Sand spits form after sudden changes in the shape of a coastline. This causes longshore drifts that deposit sediment in the direction of the drift, rather than along the coastline. Sand spits appear as fingers of land projecting from the coast.
Longshore drifts occur when prevailing winds blow at an angle to the coastline. The drifts carry sediment to the shore. When the shoreline suddenly changes direction the sediment continues to drift, eventually being deposited when currents become weaker. Wave refraction generates a hook in the shape of the spit. This hooked land area creates a shallow protected body of water. Salt marshes form within this protected body.
The continual erosion of sand spits combined with the continual deposition of sediment makes sand pits unstable land forms. Increased amounts of sediment may increase the rate of deposition behind the sand spit. When events such as storms create an imbalance between deposition and erosion, the shape of the sand pit can change dramatically. Sand pits that become large enough to completely block off a bay of water they are called bars. The water behind a bar is known as a lagoon. Many sand spits occur at the mouth of a river.Learn More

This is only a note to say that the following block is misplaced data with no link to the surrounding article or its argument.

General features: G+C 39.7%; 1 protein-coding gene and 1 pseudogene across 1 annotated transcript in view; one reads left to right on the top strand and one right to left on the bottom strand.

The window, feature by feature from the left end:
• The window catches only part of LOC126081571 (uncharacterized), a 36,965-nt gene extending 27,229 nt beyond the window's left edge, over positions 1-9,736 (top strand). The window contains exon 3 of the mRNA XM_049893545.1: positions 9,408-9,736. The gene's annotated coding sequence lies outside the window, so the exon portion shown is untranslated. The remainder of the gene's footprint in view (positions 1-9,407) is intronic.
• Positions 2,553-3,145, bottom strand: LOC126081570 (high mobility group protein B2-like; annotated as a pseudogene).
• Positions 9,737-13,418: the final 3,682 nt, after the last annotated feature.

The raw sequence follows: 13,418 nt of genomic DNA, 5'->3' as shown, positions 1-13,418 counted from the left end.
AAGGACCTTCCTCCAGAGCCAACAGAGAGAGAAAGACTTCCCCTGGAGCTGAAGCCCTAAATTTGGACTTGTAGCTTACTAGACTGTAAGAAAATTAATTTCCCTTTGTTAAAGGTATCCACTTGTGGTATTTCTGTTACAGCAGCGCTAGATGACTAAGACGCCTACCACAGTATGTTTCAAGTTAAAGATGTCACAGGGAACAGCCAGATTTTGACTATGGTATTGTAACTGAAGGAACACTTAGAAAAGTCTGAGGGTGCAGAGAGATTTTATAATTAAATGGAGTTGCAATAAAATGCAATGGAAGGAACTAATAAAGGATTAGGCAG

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Uluru began to form over 550 million years ago when sand, eroding from the Peterman Ranges, built up into thick deposits. Some 50 million years later, these deposits were compressed into sandstone by the weight of a sea that eventually disappeared. Within another 100 million years, geological events caused the sandstone to tilt almost 90 degrees, resulting in Uluru.Full Answer >